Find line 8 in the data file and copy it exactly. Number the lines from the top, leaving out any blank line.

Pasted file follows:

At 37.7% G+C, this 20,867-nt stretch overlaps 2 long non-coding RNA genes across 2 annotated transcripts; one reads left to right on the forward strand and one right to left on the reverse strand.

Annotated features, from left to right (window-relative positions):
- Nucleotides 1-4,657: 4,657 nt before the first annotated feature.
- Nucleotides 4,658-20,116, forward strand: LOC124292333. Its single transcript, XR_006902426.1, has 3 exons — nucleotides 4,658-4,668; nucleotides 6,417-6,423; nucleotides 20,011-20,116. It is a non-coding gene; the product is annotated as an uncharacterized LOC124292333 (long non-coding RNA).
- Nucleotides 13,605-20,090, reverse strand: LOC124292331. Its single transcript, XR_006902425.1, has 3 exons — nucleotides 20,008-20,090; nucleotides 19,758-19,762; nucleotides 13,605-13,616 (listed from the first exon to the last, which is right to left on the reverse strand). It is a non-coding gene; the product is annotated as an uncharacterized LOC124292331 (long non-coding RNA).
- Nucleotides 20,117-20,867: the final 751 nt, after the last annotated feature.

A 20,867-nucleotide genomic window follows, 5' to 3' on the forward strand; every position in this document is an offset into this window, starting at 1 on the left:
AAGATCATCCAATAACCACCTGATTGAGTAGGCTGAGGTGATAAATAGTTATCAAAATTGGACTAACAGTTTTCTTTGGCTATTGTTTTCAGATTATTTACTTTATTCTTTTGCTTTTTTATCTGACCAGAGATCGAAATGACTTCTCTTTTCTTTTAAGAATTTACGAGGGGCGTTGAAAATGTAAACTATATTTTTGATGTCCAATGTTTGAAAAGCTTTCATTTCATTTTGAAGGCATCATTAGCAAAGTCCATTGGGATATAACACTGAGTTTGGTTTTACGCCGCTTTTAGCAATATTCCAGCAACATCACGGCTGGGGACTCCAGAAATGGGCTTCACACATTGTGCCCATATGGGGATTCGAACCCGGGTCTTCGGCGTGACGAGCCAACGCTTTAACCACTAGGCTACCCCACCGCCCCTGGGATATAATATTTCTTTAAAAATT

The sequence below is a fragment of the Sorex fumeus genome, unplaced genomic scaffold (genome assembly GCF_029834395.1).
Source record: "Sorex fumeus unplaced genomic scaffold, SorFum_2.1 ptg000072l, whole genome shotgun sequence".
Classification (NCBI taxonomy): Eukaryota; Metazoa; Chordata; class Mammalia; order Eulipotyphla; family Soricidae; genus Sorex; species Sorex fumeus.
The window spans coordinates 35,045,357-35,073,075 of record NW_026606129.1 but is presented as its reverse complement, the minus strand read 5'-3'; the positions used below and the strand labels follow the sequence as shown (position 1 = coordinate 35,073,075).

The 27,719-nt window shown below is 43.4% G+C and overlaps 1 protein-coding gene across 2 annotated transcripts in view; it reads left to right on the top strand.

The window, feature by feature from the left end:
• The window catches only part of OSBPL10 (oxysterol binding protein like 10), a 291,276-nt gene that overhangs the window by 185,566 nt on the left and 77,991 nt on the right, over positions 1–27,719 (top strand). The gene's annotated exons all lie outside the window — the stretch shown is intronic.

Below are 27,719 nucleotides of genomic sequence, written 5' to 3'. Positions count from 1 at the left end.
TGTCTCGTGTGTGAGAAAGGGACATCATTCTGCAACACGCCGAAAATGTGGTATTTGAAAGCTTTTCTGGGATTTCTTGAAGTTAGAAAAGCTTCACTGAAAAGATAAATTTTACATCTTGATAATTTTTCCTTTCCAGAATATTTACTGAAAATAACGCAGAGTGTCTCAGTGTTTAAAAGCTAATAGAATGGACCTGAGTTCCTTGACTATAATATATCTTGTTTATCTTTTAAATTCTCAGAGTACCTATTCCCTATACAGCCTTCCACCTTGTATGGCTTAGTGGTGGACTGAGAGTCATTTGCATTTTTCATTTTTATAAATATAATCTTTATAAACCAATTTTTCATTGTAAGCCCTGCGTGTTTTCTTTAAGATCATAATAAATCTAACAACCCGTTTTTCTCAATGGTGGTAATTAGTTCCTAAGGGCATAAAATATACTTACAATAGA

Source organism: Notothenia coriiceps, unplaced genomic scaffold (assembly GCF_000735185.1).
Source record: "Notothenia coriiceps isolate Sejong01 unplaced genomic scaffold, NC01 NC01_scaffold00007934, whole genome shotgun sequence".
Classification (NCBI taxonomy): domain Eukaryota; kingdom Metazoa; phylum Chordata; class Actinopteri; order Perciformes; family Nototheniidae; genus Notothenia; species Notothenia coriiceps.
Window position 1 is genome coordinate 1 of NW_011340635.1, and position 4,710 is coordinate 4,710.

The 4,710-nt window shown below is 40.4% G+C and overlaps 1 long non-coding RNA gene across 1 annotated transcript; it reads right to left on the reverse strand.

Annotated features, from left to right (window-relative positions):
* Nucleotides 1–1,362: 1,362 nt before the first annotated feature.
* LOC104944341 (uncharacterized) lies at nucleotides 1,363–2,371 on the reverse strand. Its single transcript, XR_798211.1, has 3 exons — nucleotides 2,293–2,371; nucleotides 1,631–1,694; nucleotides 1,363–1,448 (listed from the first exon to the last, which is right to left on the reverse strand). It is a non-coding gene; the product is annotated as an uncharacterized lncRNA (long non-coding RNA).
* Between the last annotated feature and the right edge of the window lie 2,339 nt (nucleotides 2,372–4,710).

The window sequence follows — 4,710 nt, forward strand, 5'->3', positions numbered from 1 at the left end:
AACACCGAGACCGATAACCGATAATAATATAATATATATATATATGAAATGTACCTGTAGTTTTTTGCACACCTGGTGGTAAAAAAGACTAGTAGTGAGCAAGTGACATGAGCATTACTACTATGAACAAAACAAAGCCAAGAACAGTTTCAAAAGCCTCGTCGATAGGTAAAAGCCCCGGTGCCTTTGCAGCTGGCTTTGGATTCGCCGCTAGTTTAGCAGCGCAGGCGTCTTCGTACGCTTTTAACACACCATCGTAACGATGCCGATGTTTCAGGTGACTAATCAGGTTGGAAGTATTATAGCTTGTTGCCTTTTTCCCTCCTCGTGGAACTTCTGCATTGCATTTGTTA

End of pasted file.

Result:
AAGATCATCCAATAACCACCTGATTGAGTAGGCTGAGGTGATAAATAGTTATCAAAATTGGACTAACAGTTTTCTTTGGCTATTGTTTTCAGATTATTTACTTTATTCTTTTGCTTTTTTATCTGACCAGAGATCGAAATGACTTCTCTTTTCTTTTAAGAATTTACGAGGGGCGTTGAAAATGTAAACTATATTTTTGATGTCCAATGTTTGAAAAGCTTTCATTTCATTTTGAAGGCATCATTAGCAAAGTCCATTGGGATATAACACTGAGTTTGGTTTTACGCCGCTTTTAGCAATATTCCAGCAACATCACGGCTGGGGACTCCAGAAATGGGCTTCACACATTGTGCCCATATGGGGATTCGAACCCGGGTCTTCGGCGTGACGAGCCAACGCTTTAACCACTAGGCTACCCCACCGCCCCTGGGATATAATATTTCTTTAAAAATT